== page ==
Microglia, immune cells that reside in the brain and spinal cord, are a first-line defense against infection in the central nervous system. But the immune cells play more than a protective role—they also help shape developing neural circuits. Now, new animal research from NARSAD grantees at Ohio State University is demonstrating that microglia’s actions in the brain have significant impacts on behavior. The findings could help explain why changes in microglia activity have previously been linked to mood disorders such as major depression and anxiety disorders.
The new research shows that neural circuits sculpted by microglia early in life influence an animal’s social and mood-related behavior into adulthood. The researchers have also found evidence suggesting microglia are involved in modifying brain circuits during pregnancy, contributing to the emotional and cognitive changes experienced by new mothers.
In research published September 6 in the journal Behavioural Brain Research, NARSAD 2015 Young Investigator Kathryn M. Lenz, Ph.D., and Ohio State graduate student Lars Nelson investigated how microglia in the developing brain influence behavior later in life. They conducted their studies in rats, in which they were able to eliminate most microglia from the brain immediately after birth. The depleted microglia recovered to their usual numbers within about 10 days.
Brain’s immune cells impact mood and behavior: Animal studies consider microglia’s effects in pregnancy, early life. Tweet >
The researchers assessed the rats’ behavior when they were about four weeks old (juveniles), and then again when they reached adulthood. They found that as juveniles, rats whose brains had lacked microglia early in life were less anxious, exploring open spaces more boldly than other animals. They also interacted with other rats differently -- chasing other rats less frequently -- than rats whose microglia levels had not been disturbed. As adults, rats that lacked microglia early in life continued to exhibit significantly less anxiety-like behavior, and also avoided interactions with other rats. In females, the hormonal response to acute stress was also reduced.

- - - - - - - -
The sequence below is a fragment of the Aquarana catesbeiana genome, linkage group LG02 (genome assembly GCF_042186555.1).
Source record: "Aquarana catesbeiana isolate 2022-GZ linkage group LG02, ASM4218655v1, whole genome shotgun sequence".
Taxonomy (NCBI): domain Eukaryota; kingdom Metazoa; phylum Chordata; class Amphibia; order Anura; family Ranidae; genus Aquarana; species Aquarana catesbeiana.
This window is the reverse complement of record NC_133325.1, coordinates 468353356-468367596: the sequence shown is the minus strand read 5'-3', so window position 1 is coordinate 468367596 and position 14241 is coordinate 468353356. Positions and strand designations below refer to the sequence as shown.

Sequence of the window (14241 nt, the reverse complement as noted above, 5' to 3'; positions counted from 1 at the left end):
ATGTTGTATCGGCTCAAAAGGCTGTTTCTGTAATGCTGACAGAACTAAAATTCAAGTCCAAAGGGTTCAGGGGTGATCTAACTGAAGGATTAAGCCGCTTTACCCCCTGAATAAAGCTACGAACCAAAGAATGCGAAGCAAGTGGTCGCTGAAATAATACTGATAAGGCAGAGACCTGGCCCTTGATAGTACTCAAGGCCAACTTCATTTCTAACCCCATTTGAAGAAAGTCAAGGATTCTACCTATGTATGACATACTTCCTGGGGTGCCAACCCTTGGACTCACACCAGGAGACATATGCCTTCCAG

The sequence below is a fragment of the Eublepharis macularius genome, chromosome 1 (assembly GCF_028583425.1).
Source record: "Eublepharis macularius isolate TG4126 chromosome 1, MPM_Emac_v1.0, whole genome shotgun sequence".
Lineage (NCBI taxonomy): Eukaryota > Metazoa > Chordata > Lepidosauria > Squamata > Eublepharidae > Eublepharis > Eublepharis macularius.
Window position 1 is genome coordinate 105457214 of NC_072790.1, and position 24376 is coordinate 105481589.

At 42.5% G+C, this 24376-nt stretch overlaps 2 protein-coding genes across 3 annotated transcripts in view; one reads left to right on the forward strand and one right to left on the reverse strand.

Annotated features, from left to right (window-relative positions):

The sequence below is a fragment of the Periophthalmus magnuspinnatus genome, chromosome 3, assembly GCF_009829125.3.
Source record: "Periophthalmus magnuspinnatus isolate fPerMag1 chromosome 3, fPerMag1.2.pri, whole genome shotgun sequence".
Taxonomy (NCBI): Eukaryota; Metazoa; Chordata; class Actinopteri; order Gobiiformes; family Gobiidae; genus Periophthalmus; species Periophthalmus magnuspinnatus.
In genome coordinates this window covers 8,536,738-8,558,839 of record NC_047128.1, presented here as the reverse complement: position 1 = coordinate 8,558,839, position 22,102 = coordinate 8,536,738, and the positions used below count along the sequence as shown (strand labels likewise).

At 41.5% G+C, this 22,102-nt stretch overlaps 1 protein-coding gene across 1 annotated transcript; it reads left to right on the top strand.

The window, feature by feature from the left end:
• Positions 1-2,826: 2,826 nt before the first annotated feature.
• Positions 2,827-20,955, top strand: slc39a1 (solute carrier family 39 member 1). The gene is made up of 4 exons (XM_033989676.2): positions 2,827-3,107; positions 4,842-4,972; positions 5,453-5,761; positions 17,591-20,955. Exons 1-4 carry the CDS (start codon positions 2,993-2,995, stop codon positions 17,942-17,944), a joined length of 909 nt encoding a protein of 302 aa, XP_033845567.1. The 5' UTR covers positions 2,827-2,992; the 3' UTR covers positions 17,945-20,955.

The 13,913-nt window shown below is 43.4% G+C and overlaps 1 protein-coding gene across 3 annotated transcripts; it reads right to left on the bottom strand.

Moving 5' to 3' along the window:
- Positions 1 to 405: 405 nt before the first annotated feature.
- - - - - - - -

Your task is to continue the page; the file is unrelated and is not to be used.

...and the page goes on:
In research reported September 26 in the journal Brain, Behavior, and Immunity, Dr. Lenz, NARSAD 2008 Young Investigator Benedetta Leuner, Ph.D., and colleagues reported on changes in microglia that occur in the brains of female rats during and immediately after pregnancy. The researchers discovered that the numbers and density of microglia in several parts of the brain diminish significantly during this time. In particular, there was a reduction in microglia that have extended, branching shapes, which indicates the cells are searching for debris, dying cells, or pathogens to clear from the brain.
This shift in immune activity inside the brain could contribute to the neural changes that underlie positive maternal emotions and behavior, but may also make new mothers vulnerable to anxiety and depression, the scientists say.
“Microglia are important for normal behavioral development and dynamics during periods of brain and behavioral plasticity, including development and pregnancy/postpartum,” Dr. Lenz told BBRF. “I think the main implications of this work are that adverse perturbations that are known to impact microglia, including inflammation or stress, may dysregulate their normal function and potentially could be implicated in the emergence of psychiatric disorders.”
TAKEAWAY: Studies in rats have revealed that microglia—immune cells that inhabit the brain—participate in early-life developmental processes that impact adult behavior, and may also be involved in mood and behavior changes in new mothers.